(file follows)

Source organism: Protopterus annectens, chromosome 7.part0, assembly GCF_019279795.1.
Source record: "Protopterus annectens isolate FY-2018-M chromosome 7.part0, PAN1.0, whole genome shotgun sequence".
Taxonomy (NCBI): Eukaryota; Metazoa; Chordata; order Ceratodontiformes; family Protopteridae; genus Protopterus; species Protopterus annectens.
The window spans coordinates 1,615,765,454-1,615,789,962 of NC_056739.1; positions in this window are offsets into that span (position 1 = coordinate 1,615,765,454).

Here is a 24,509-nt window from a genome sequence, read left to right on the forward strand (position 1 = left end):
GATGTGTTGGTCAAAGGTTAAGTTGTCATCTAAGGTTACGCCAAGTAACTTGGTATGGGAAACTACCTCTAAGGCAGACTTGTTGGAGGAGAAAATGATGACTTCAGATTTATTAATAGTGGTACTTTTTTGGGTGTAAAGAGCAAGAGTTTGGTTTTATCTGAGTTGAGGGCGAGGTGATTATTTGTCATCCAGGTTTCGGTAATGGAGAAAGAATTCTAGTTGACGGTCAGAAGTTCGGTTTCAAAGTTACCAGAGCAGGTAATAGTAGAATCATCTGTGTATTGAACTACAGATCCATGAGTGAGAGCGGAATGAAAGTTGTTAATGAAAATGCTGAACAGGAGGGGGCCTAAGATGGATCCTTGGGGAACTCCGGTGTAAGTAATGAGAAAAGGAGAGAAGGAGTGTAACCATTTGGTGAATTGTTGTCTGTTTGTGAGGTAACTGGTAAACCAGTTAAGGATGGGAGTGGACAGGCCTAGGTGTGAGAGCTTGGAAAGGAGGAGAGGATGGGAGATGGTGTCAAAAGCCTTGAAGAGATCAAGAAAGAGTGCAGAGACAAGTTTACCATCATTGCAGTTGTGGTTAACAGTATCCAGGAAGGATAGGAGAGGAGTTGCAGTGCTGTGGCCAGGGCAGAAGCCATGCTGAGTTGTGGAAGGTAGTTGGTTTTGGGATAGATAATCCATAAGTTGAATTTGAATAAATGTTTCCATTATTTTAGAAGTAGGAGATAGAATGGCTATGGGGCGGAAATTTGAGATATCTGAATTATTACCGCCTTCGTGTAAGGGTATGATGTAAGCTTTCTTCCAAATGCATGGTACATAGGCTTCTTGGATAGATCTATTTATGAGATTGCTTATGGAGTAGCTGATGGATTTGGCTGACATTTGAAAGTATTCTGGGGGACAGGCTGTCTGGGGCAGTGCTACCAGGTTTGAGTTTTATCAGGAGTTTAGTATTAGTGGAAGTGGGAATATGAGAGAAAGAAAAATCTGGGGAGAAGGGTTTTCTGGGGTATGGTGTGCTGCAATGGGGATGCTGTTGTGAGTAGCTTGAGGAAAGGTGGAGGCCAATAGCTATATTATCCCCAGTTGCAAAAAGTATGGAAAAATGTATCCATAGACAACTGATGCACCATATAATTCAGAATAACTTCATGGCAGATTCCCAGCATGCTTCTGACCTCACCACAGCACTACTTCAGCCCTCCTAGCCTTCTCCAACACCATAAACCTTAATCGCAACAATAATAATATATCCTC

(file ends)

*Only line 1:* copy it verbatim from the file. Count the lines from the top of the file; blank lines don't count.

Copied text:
Source organism: Protopterus annectens, chromosome 7.part0, assembly GCF_019279795.1.